Ancient cities are frequently characterized as multicultural, cosmopolitan environments (Edwards and Woolf 2003; Moatti 2014). This paper questions how far the evidence of multilingualism in urban landscapes reflects this characterization and considers what this evidence reveals about the impact of large-scale migration on the culture, landscape, and identity of the ancient city. It focuses primarily on the epigraphic evidence of multilingualism from the city of Rome in the first to third centuries CE, but brings in comparative evidence from modern multilingual metropoleis and other ancient cities.
Recent studies of Rome’s migration patterns (Tacoma 2016) follow from earlier studies of foreign groups at Rome (Noy 2002; Ricci 2005). The evidence of multilingualism has, however, received minimal attention in these studies. In turn, (socio)linguistic analyses of evidence for bi- and multilingualism at Rome (Adams 2003; Felle 1997) have paid limited attention to wider historical questions about the nature and extent of migration and multiculturalism in the city. This paper demonstrates that the epigraphic evidence of different languages has an important role to play in answering these questions.
I argue that migration leads to the absence as well as presence of multilingualism in the city. The picture we get is partly the result of the nature and limitations of the epigraphic evidence, but it is also revealing of the space for debate and difference in language as a marker of culture and identity amongst different groups in the city.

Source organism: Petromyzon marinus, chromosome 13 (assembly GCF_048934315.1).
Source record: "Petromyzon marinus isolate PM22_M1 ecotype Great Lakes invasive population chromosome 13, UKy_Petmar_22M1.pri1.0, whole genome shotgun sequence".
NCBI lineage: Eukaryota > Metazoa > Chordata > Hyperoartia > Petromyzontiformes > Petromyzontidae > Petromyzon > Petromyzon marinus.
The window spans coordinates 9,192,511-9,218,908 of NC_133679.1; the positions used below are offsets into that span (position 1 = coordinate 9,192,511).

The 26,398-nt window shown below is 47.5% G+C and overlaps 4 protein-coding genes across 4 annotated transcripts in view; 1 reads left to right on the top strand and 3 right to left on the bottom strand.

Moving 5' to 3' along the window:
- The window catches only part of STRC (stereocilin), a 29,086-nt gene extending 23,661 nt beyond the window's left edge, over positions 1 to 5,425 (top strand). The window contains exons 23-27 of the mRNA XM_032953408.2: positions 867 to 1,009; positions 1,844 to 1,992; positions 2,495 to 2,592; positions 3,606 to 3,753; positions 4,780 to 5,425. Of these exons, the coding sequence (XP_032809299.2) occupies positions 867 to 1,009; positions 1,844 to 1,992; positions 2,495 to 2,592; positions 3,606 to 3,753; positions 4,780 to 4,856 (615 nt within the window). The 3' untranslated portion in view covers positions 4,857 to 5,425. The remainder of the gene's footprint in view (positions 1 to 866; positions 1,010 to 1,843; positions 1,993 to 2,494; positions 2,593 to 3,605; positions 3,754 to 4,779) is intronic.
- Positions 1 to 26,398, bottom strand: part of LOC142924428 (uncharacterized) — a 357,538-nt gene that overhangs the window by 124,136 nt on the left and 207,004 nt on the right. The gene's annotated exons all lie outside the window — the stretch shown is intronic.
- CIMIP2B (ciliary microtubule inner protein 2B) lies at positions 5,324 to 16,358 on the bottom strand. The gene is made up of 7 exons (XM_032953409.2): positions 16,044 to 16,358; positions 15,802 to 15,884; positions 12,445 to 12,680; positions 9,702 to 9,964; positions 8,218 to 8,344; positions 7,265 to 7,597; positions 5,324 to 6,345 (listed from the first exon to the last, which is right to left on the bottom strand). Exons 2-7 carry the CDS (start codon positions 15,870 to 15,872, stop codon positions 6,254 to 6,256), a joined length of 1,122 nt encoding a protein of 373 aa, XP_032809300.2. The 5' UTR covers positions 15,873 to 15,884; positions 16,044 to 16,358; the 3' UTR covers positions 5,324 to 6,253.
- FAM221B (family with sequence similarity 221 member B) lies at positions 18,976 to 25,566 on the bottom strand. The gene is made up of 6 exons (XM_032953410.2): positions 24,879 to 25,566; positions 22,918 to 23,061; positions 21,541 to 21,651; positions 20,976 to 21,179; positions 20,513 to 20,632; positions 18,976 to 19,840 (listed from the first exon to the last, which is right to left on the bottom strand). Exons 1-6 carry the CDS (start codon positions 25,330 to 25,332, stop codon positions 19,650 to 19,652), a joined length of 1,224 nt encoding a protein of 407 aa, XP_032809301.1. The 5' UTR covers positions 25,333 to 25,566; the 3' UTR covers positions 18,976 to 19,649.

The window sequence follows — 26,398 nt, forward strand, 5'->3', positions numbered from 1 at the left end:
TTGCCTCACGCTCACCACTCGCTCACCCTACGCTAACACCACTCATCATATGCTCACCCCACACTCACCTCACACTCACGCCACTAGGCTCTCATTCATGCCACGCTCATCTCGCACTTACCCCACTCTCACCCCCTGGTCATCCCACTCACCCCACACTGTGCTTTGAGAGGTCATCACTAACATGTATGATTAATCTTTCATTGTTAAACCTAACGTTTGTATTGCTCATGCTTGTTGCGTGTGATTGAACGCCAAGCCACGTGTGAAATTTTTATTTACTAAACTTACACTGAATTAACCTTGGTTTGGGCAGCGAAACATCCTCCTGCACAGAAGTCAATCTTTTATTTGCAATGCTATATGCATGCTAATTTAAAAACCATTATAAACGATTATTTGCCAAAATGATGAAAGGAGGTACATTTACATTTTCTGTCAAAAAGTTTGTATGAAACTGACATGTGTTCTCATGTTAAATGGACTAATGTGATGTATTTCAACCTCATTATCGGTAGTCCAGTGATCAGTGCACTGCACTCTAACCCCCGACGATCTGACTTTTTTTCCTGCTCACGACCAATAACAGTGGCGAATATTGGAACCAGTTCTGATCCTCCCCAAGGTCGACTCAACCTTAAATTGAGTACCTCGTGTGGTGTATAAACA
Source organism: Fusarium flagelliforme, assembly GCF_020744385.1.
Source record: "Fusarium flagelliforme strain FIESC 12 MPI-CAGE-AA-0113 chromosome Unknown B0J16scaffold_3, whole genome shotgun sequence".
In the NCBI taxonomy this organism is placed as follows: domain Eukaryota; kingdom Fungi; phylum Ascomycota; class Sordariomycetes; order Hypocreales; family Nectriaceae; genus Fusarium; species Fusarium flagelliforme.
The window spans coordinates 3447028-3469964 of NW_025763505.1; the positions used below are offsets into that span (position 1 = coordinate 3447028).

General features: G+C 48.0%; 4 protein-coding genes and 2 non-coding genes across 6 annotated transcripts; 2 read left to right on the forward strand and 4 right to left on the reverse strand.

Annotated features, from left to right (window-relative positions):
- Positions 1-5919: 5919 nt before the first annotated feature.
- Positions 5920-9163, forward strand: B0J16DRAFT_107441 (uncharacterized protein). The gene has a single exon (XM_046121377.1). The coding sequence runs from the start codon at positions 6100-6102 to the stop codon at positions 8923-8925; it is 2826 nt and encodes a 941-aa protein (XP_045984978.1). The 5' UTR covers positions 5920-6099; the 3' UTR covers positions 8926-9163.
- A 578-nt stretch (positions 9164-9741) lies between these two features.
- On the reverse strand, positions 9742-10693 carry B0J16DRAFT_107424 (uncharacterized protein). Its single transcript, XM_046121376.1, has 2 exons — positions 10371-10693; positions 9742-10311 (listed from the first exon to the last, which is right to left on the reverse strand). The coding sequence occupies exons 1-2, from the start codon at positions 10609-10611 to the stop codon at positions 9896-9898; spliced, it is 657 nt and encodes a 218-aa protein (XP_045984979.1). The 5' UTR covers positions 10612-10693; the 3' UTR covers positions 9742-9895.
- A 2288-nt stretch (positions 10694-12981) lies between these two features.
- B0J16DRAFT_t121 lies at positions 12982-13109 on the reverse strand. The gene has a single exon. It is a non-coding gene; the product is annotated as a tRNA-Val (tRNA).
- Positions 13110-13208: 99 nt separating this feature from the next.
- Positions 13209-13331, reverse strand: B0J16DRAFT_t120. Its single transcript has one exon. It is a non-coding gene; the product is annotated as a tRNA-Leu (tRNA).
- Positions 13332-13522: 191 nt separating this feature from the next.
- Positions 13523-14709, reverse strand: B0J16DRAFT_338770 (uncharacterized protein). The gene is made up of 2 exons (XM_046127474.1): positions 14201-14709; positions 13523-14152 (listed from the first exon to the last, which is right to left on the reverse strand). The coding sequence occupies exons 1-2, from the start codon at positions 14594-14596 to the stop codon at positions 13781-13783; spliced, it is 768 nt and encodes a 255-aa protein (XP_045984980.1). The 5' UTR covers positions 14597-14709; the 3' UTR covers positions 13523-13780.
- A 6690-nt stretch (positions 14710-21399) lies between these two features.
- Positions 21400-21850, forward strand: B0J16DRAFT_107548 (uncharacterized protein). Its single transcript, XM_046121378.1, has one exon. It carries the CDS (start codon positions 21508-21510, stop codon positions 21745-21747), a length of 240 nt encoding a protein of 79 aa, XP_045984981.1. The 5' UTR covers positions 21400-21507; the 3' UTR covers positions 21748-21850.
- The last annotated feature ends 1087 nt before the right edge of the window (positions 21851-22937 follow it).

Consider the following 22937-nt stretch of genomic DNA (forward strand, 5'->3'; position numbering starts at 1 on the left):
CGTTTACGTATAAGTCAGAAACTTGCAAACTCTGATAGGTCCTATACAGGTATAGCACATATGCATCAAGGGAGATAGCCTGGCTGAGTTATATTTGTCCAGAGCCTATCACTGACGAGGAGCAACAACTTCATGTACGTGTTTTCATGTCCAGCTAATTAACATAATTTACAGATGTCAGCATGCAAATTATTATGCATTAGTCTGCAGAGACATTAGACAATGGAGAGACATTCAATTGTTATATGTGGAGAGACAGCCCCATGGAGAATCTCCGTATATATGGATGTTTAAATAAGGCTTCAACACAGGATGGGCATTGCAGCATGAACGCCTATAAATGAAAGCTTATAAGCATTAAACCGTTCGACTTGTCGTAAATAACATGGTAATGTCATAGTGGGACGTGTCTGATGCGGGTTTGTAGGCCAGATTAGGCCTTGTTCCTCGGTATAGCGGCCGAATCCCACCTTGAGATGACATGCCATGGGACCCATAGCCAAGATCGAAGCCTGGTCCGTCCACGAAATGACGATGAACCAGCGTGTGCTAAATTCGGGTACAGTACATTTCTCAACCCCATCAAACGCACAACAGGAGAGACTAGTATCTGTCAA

I begin by briefly considering some comparative evidence from the modern world, making use of recent work on multilingualism in modern cities (King and Carson 2016). This evidence shows that languages of migrants are frequently invisible in cities’ landscapes. This overall picture is reflected at Rome, where there is only a handful of inscriptions in languages other than Latin or Greek, and Greek inscriptions are far outnumbered by those in Latin. I move on to consider how individual sets of inscriptional evidences fit into this broad picture, examining the evidence for Palmyrene and the evidence of language use in the Jewish catacombs. The exceptional nature of both these examples underlines the complexity of the relationship between language and migration at Rome and the layering of identities at stake in determining language choices. In the final section of the paper, I consider how far my conclusions hold for the epigraphic evidence from other ancient metropoleis including Alexandria and Antioch.
Overall, I argue that whilst the epigraphic evidence of language use offers glimpses of the diverse and multicultural ancient cityscape that we have come to expect, it also reveals a striking degree of homogeneity. In showing how multilingual evidence can be used to nuance and challenge existing assumptions, my conclusions contribute both to our understanding of the impact of migration on ancient cities, and to the panel’s wider argument about the value of multilingual evidence to historical questions.
Epigraphic Approaches to Multilingualism and Multilingual Societies in the Ancient Mediterranean